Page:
Belonging through volunteering

19 Jun 2023 | Volunteer Stories

Rawan Saadi

I am an immigrant: a statement that isn’t very special in a place like Auckland, where cultural diversity has become a defining feature of our city. Almost everyone has an origin story, each one more intriguing than the next.

As normal as it has become for a person to declare themselves a foreigner, the experience of uprooting a life and replanting it elsewhere is undeniably stressful. This is especially true for those of us coming from low developed or war-stricken regions of the world. This more than often means that leaving home was problematic or even traumatic for individuals and families. After all, it is even more difficult to start a new life in a beautiful yet frighteningly different place when you have yet to achieve the closure you need on the life you left.

Even though I consider myself one of the lucky ones, having come here from the Middle East the age of nine with some family here, I still struggled to find my identity in a place where I am considered foreign. As trying as it can be, I soon found out that resettling and finding a sense of belonging is not impossible. Of course, each person’s journey is unique to them. However, for many of us the ability to give back and contribute to our new home can make it feel more like our home. For me, this started with volunteering.

Although I started working a paid role before I started volunteering, it was my volunteer roles that gave me a far superior sense of belonging. I started off with Conservation Volunteers when I was 16, an organisation I found through Auckland Volunteers. Personally, I knew that New Zealand’s unmatched nature was my favourite part about the country. Knowing that I felt both physically and mentally part of the land when I was out there weeding bushes and planting manuka trees. Despite having lived in New Zealand for seven years at the time, I gained a connection with my national identity that I didn’t think I could have.

I understood that I could find a balance between the motherland in which my roots stem and my current homeland in which my branches stretch. Feeling comfortable in my connection with Aotearoa, I then set out to find way in connecting with my Middle Eastern roots. I started by reconnecting with family as well as old music and movies I used to enjoy until eventually I felt the best way to honour my Middle Eastern heritage in a foreign place would be to help those that have been put in similar situations and most likely worst ones. My adoptive mother and her family, who all took me in when I came here, were refugees many years ago. Having heard their stories, I was touched and as such reached out, once again through Auckland Volunteers, to refugee organisations.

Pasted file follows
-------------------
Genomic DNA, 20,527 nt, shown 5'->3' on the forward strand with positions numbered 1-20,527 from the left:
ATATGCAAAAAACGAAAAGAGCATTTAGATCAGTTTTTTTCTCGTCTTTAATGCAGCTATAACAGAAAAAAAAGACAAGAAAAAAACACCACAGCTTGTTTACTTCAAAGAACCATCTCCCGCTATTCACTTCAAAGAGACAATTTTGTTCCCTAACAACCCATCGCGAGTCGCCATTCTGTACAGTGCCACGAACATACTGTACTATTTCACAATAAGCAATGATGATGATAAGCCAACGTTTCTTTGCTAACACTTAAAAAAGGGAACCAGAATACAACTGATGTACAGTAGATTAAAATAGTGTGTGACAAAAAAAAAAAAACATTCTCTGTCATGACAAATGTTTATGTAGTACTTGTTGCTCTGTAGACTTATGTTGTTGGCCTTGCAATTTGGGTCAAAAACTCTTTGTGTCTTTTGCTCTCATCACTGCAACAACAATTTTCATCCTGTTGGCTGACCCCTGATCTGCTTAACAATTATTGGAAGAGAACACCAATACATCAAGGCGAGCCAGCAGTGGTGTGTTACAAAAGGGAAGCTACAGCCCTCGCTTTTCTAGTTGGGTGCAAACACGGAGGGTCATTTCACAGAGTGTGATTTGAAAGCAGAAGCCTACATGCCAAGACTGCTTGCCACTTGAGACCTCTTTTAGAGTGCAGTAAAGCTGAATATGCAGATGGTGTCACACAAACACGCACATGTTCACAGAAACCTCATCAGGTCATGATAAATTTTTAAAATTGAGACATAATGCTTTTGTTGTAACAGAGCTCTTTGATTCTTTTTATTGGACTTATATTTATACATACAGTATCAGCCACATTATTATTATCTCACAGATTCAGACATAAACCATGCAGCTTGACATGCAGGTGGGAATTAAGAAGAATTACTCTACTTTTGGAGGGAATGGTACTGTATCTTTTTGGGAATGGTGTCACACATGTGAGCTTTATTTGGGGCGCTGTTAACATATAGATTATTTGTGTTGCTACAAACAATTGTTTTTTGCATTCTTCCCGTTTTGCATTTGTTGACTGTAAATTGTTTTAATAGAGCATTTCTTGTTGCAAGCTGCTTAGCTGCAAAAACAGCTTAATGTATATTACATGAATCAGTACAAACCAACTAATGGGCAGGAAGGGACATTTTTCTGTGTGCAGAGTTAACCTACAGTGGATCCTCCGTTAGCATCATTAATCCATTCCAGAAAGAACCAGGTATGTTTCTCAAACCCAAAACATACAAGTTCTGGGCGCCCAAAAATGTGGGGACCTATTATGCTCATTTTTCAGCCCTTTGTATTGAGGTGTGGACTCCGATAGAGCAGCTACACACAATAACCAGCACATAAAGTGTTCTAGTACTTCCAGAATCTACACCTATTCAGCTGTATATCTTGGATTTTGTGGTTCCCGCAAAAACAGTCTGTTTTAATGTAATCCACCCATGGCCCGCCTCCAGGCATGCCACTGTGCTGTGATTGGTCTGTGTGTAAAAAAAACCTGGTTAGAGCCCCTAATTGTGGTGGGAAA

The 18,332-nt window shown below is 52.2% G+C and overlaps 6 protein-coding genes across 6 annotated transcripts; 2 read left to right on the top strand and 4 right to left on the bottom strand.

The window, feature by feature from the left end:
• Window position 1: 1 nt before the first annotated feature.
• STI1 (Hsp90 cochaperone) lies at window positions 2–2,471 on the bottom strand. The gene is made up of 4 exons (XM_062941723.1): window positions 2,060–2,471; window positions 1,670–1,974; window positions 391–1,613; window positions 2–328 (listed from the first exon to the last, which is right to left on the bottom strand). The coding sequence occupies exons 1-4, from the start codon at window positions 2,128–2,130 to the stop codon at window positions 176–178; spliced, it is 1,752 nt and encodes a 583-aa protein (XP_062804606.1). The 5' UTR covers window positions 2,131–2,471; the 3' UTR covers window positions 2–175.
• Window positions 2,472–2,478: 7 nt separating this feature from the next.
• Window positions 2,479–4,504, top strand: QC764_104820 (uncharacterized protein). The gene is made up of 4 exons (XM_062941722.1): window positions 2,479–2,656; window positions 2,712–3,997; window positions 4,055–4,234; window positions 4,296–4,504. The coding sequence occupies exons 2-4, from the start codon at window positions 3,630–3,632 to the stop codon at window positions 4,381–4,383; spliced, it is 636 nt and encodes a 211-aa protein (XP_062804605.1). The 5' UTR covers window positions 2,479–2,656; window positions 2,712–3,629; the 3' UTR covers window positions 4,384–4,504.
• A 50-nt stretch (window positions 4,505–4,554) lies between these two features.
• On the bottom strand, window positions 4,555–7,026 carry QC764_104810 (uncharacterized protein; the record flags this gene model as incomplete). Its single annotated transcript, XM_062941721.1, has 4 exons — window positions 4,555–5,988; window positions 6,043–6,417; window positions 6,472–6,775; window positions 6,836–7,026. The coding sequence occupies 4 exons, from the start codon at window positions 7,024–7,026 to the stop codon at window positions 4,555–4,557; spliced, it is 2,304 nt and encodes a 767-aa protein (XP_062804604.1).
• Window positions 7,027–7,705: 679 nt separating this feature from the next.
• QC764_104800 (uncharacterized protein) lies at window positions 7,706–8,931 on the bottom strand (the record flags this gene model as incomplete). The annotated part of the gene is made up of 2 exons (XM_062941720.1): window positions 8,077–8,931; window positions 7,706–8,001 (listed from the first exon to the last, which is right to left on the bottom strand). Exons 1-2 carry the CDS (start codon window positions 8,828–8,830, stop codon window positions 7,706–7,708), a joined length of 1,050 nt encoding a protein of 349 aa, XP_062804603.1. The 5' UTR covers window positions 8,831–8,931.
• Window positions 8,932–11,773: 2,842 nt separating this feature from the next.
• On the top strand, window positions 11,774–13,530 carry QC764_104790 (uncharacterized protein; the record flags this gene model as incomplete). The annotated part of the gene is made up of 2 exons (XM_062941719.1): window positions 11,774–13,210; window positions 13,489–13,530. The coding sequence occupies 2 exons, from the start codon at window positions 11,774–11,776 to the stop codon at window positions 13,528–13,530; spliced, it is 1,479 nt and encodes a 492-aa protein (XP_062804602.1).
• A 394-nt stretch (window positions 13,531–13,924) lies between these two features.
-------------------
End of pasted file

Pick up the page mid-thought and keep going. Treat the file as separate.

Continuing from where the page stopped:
Eventually I got a volunteer role during my last year of College with RAS (Refugees as Survivors), working with their youth sector by helping run debate nights and holiday programs. I met all kinds of people from all over the world. Each of their stories, like mine and my mother’s, was not like the other. However, all of them shared with me the same concern: ‘I’m clearly different. How will I fit in here?’ It was a question I had known well and as heartbreaking as it was to see some of them so anxious, I was glad to be a friend they could talk to.

I am now an employee at RAS Youth, and have more opportunities to help create a fun and inclusive community for refugee background youth. Throughout my work at RAS I have learnt that volunteering is a shared method of creating a sense of belonging amongst migrants, refugees and asylum seekers. One of my former co-workers, who also did some volunteering at the Mangere Resettlement Centre, said that this work was special to her. As a young refugee herself, she felt that she understood far too well the experiences of these young people and wanted to give back to the place where her new life began.

Even as part of our programs at RAS we are always in search of volunteers, especially those coming from a refugee background. As my boss reiterated many times, this is a chance for newcomers to gain experience in their new home and make it feel more like their home.

Written by Rawan Saadi – Volunteer storywriter for Volunteering Auckland
Photo by – Ruth Jackson

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